Background: Air pollution and greenness are associated with short- and long-term respiratory health in children but the underlying mechanisms are only scarcely investigated. The nasal microbiota during the first year of life has been shown to be associated with respiratory tract infections and asthma development. Thus, an interplay between greenness, air pollution and the early nasal microbiota may contribute to short- and long-term respiratory health. We aimed to examine associations between fine particulate matter (PM2.5), nitrogen dioxide (NO2) and greenness with the nasal microbiota of healthy infants during the first year of life in a European context with low-to-moderate air pollution levels.
Methods: Microbiota characterization was performed using 16 S rRNA pyrosequencing of 846 nasal swabs collected fortnightly from 47 healthy infants of the prospective Basel-Bern Infant Lung Development (BILD) cohort. We investigated the association of satellite-based greenness and an 8-day-average exposure to air pollution (PM2.5, NO2) with the nasal microbiota during the first year of life. Exposures were individually estimated with novel spatial-temporal models incorporating satellite data. Generalized additive mixed models adjusted for known confounders and considering the autoregressive correlation structure of the data were used for analysis.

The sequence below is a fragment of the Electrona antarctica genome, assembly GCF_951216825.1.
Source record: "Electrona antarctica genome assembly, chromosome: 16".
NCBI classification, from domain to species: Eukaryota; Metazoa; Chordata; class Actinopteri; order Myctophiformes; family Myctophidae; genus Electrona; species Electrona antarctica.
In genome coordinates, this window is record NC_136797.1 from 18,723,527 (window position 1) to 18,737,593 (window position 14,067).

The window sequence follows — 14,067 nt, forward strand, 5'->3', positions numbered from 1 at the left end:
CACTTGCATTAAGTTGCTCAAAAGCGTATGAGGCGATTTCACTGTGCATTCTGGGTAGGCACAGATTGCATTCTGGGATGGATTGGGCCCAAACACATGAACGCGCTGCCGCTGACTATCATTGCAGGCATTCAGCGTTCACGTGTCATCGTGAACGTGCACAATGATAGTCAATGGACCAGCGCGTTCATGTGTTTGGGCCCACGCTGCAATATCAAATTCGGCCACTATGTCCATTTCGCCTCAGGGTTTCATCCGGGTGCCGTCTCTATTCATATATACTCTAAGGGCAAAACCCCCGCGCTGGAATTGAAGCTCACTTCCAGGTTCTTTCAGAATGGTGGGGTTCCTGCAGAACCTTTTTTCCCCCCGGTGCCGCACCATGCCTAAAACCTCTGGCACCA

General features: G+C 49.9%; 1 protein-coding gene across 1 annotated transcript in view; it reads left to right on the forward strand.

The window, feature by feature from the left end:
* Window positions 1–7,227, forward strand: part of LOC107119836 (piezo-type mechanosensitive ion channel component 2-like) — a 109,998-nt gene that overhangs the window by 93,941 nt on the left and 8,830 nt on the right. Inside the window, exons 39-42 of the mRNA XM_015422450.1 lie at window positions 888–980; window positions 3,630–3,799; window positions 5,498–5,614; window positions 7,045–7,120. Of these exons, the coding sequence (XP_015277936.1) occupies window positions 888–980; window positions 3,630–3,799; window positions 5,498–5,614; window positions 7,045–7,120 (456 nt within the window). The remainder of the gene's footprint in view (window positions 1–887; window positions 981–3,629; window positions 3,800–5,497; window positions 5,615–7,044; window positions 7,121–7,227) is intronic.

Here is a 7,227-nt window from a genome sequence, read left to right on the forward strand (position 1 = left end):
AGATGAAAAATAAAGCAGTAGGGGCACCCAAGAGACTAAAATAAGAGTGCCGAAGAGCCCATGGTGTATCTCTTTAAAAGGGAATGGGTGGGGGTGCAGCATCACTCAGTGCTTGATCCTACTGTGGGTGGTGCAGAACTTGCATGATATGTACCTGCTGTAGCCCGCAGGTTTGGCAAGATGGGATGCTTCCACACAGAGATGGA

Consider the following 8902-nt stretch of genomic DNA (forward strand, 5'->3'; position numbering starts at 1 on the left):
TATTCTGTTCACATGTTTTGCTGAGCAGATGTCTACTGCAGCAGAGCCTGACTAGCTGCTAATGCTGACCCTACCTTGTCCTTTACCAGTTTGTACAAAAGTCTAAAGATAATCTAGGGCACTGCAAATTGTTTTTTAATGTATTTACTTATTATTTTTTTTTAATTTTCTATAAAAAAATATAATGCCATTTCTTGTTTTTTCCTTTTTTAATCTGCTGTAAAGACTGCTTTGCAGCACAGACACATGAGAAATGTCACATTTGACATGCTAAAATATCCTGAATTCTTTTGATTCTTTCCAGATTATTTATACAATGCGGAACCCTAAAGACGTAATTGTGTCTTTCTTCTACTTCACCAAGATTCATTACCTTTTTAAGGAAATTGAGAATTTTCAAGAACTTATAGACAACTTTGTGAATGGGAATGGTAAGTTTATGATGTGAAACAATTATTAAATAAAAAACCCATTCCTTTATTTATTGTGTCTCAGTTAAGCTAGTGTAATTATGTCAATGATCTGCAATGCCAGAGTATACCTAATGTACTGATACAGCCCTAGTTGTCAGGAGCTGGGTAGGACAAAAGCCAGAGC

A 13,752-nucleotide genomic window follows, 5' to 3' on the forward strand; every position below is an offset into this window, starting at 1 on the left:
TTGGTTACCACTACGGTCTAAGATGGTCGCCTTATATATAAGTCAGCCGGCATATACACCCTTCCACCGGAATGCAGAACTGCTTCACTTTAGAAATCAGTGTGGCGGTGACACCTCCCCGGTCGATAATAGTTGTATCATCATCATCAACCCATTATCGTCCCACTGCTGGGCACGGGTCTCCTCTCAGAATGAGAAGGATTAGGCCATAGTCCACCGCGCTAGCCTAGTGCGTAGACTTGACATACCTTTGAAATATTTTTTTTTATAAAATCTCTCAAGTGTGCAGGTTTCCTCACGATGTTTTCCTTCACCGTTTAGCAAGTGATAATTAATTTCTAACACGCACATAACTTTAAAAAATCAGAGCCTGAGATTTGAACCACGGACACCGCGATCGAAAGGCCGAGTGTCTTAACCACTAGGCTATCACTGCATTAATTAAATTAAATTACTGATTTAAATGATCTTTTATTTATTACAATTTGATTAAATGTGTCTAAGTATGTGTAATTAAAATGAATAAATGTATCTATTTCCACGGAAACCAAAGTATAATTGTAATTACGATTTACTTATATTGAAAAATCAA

Results: Mean (SD) PM2.5 level was 17.1 (3.8 μg/m3) and mean (SD) NO2 level was 19.7 (7.9 μg/m3). Increased PM2.5 and increased NO2 were associated with reduced within-subject Ružička dissimilarity (PM2.5: per 1 μg/m3 -0.004, 95% CI -0.008, -0.001; NO2: per 1 μg/m3 -0.004, 95% CI -0.007, -0.001). Whole microbial community comparison with nonmetric multidimensional scaling revealed distinct microbiota profiles for different PM2.5 exposure levels. Increased NO2 was additionally associated with reduced abundance of Corynebacteriaceae (per 1 μg/m3: -0.027, 95% CI -0.053, -0.001). No associations were found between greenness and the nasal microbiota.
Conclusion: Air pollution was associated with Ružička dissimilarity and relative abundance of Corynebacteriaceae. This suggests that even low-to-moderate exposure to air pollution may impact the nasal microbiota during the first year of life. Our results will be useful for future studies assessing the clinical relevance of air-pollution-induced alterations of the nasal microbiota with subsequent respiratory disease development.
Keywords: Infancy; Microbiota; NDVI; Particulate matter; Respiratory disease.
Copyright © 2021 The Authors. Published by Elsevier Inc. All rights reserved.